Happy Birthday, Trudi Canavan, born 23 October 1969.
- Write. It’s as simple as that. Put pen to paper or fingers to keyboard and write.
- Read. Read the genre you write in, so you know what has been done before. Read outside of it as well, because that will give you a fresher, broader perspective.
- Learn. Maintain a constant state of curiosity. Take every opportunity to learn about the world around you. Research other cultures, of now and in the past.
- Read about the sorts of skills your characters would have, but also try them out (so long as it’s legal!).
- I never considered the previous years of writing a waste, but valuable practice that had led me to a point where I could realise my Big Idea with at least some skill.
- Do a writing course. Do a grammar course. No, it’s not the editor’s job to fix your work. Given a choice between a good manuscript with bad grammar and a good manuscript that’s near-perfect, they’ll take the one that’s near-perfect every time.
- Even when you have a great idea, you can reach points where you flounder. Try a writing warm-up. Write a conversation between two characters. Write about a character or event from an unexpected perspective, say, a history lesson told to a child, a character reminiscing many years later, etc.. It doesn’t need to be something that you plan to put in the book, but if it does end up in there, that’s a bonus!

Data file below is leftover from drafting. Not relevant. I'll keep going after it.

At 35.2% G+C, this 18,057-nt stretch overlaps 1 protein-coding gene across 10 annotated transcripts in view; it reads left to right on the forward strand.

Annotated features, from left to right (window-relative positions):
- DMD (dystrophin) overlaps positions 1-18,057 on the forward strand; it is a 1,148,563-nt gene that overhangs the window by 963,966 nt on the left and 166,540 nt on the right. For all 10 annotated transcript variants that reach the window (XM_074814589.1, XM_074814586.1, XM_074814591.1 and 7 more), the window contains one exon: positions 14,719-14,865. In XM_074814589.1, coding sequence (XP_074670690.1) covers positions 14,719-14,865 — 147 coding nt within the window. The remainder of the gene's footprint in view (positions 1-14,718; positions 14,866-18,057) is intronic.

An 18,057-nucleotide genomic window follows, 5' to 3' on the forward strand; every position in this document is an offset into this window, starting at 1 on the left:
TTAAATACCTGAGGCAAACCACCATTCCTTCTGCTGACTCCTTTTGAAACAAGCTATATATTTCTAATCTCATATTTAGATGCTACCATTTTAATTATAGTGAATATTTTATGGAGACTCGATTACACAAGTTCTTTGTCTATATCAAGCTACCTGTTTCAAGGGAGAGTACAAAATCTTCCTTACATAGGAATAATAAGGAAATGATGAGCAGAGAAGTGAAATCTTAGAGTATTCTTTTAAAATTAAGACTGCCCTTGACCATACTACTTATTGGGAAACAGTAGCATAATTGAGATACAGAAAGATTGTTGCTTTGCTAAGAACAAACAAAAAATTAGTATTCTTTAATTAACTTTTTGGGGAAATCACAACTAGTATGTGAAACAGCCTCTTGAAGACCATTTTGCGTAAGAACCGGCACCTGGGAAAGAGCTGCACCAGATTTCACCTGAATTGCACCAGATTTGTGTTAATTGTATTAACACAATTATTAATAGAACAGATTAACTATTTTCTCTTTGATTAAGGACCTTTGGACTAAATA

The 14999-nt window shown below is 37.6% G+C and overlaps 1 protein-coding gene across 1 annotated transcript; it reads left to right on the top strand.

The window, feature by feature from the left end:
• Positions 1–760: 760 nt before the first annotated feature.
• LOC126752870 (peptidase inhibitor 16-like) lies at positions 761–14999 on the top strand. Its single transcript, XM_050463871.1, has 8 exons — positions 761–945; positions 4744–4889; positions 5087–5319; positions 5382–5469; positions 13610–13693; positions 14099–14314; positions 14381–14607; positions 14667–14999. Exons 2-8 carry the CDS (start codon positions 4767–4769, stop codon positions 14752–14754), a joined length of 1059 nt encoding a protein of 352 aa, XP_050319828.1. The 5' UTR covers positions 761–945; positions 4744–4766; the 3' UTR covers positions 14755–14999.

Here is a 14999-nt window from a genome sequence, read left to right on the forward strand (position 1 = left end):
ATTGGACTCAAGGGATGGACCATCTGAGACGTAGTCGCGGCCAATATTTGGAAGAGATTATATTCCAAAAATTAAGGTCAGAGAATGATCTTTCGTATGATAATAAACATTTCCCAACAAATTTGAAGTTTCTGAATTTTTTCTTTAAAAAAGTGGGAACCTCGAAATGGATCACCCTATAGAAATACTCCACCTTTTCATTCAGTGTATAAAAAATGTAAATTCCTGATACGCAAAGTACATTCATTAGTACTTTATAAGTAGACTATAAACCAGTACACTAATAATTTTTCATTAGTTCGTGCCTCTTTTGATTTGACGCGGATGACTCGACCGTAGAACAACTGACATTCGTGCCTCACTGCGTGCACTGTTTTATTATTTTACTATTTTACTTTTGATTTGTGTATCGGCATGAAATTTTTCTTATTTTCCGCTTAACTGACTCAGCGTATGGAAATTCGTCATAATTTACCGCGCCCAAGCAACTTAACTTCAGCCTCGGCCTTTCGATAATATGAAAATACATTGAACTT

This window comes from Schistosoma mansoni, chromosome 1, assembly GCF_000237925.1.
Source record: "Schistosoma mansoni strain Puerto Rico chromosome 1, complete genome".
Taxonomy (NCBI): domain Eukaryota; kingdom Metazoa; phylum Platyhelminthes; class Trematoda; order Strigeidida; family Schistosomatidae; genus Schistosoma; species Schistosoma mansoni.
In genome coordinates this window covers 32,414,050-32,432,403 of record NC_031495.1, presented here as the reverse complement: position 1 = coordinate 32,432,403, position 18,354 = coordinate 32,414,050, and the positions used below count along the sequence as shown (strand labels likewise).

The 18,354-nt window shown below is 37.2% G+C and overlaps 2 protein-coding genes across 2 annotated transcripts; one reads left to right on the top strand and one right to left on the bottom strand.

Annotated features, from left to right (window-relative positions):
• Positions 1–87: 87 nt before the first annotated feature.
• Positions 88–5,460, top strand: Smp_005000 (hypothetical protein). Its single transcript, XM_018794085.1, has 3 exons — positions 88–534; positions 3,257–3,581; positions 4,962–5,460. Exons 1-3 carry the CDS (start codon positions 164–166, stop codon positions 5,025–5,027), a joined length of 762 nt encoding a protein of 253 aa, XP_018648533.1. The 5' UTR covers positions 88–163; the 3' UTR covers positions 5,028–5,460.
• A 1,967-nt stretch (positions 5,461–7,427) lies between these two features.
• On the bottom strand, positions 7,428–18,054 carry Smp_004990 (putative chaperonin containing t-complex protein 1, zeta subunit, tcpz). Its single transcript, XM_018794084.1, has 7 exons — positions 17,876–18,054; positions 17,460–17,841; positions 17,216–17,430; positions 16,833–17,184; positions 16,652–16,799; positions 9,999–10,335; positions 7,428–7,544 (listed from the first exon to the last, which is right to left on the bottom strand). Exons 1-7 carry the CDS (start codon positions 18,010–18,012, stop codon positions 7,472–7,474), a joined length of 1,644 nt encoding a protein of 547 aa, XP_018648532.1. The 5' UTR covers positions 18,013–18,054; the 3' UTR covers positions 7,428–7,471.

- Keep a writing diary. At the beginning of each writing session, write about what you intend to do, your doubts, what you’re excited about, etc. A writing diary is a great place to work through gnarly plot problems.
- I’m a planner. I like to write out a detailed outline, then divide it into chapter, part and book divisions. Before writing a scene, I write a short description of it. I also like to put together a spreadsheet following the different main characters’ stories, so I can keep track of where the subplots diverge and meet.
- Everyone has different ways of working, and it can be as much fun discovering how you like to go about it as it is writing the book.
Trudi Canavan is an Australian author who writes fantasy novels. She is well known for her best-selling fantasy trilogies The Black Magician (which began with The Magicians’ Guild) and Age of the Five. Canavan’s third trilogy, The Traitor Spy trilogy, is a sequel to the Black Magician Trilogy.
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